96-week data from ATLAS – M trial – a multicenter, open labeled, randomized trial on simplification to atazanavir/ritonavir and lamivudine versus maintaining atazanavir/ritonavir with 2 NRTI (Triple therapy) in virologically suppressed HIV infected patients was presented by Roberta Gagliardini, Catholic University from Rome, Italy.
- A total of 266 patients (78%males with a median CD4 of 603 cells, 79% of them had Tenofovir in their treatment regimen) were enrolled in this trial.
- 96 week data were available for 254 (126 in dual therapy arm and 128 in triple therapy arm).
At 96 weeks, the proportion of patients free of treatment failure were 77.8% (95% CI 70.5 – 85.1) in the dual therapy arm compared to 65.6% (95% CI 57.4 – 78.3) in the triple therapy arm.
Virological failure was observed in two patients (1.6%) randomized to dual therapy arm and eight (6.3%) patients in the triple therapy arm (p=0.056).
- Data demonstrated non-inferiority of treatment simplification to dual therapy in virologically suppressed patients.
- Additionally, switch was associated with improved renal function but with increased total cholesterol and bilirubin levels in dual therapy arm.
ANRS 12286/MOBIDIP trial investigator Laura Ciaffi from France presented 96-week data to show that dual therapy with a boosted protease inhibitor plus lamivudine is an effective maintenance strategy in patients on second-line antiretroviral therapy in Africa.
- This randomised, open-label, clinical trial was conducted in Cameroon, Senegal and Burkina Faso.
- Recruited HIV-1 positive patients on stable protease inhibitors plus NRTIs as second-line Antiretroviral therapy.
- All patients had HIV viral load below 200 copies/mL, CD4 above 100 cells/mm3 and adherence was ≥90%.
- Two arms of the trial compared monotherapy with the ongoing protease inhibitor/ritonavir(PI/r): darunavir (DRV/r) or lopinavir (LPV/r) with the same PI/r associated with lamivudine 300 mg in the dual therapy arm.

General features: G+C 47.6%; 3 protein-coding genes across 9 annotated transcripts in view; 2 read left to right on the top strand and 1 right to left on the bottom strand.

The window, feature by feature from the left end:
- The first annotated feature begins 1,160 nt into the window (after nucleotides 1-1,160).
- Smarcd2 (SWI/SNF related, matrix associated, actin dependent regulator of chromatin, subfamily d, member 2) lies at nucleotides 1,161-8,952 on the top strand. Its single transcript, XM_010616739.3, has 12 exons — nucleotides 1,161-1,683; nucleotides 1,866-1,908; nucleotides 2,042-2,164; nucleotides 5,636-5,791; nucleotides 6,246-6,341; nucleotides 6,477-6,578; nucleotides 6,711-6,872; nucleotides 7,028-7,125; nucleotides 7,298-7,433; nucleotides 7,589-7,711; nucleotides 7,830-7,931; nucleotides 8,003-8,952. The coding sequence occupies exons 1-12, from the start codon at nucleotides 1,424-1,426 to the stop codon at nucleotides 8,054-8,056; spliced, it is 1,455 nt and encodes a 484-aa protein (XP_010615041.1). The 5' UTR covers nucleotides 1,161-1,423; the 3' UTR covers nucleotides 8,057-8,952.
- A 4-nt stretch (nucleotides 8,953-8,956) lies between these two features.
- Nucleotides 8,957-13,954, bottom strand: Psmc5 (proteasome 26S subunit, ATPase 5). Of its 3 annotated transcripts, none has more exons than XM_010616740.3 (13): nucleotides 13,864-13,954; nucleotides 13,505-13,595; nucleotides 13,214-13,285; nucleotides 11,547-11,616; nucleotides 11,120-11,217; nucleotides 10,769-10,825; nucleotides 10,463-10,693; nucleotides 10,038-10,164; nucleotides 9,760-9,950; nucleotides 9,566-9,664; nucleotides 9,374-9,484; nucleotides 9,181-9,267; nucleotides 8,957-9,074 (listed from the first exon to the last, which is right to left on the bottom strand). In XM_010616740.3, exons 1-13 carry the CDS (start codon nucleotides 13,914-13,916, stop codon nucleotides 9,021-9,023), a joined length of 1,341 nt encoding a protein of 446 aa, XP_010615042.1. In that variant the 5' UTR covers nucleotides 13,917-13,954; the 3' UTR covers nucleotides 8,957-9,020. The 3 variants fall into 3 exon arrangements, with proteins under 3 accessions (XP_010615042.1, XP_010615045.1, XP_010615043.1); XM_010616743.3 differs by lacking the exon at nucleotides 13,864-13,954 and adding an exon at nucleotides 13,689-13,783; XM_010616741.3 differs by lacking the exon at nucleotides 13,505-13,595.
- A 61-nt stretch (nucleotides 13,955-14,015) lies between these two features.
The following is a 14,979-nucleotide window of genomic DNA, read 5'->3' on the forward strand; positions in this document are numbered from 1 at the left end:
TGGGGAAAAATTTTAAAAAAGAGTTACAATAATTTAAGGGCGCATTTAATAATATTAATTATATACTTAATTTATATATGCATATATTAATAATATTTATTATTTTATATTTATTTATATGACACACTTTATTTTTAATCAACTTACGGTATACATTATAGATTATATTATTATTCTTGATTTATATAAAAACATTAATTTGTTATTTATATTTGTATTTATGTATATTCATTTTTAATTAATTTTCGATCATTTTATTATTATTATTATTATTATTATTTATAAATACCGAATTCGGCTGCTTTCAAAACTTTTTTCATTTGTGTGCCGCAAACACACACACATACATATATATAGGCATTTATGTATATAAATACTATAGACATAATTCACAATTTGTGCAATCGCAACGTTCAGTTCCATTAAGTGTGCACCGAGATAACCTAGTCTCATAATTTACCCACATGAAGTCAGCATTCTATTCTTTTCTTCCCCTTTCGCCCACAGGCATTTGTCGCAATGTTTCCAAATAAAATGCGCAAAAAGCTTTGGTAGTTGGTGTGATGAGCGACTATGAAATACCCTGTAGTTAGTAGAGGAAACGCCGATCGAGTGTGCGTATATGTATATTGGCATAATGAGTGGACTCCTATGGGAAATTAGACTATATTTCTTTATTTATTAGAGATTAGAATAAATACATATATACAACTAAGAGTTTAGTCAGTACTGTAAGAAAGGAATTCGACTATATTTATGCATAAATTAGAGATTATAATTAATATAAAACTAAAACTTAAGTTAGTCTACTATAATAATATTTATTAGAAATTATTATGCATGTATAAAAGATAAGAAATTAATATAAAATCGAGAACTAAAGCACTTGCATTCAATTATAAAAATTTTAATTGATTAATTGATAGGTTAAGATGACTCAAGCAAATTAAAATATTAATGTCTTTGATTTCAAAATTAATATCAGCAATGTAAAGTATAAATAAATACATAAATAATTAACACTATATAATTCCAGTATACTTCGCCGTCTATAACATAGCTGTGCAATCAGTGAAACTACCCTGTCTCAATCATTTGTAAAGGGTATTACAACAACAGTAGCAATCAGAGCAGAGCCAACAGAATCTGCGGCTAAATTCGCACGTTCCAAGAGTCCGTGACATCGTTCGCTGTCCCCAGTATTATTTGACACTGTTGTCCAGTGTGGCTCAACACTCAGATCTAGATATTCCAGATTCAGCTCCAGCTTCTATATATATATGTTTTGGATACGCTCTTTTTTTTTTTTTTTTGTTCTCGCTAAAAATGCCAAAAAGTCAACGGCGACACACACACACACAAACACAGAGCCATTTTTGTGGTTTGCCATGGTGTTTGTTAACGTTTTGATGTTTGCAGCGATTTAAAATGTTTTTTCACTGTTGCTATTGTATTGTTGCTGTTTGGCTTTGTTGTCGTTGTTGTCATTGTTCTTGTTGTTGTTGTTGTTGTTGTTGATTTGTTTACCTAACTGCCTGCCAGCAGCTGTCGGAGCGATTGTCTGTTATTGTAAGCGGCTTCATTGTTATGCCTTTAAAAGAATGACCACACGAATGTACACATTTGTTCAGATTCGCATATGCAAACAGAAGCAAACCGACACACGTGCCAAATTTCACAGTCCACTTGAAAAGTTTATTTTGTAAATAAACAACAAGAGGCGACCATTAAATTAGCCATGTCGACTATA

- From March 2014 to January 2015, 265 patients were randomised (133 in mono-therapy arm and 132 in dual therapy arm).
- Most patients were women (73%).
- At failure of first line, 96% had the M184V mutation.
At 48 weeks, Data Safety Board instructed to stop mono therapy arm.
In the ITT analysis, 3.0% (95% CI 0.8–7.6) in the dual therapy arm and 22.6% (95% CI 15.8–30.6) in the mono- therapy arm had virological failure (p<0.001).
- Median time to failure was 24 weeks.
- All failing patients, except one, re-suppressed to less than 200 copies/mL in a median time of 12 weeks after reintroduction of the NRTI backbone.
- Increase in CD4 was significantly higher in the dual therapy arm (48 vs 7 cells/mm3).
- No differences in adverse events were observed.
Investigators concluded that
- after viral suppression with PI/r plus NRTIs in second-line therapy, maintenance with PI/r plus lamivudine is associated with a high rate of success despite the presence of M184V.
- PI/r mono therapy cannot be recommended.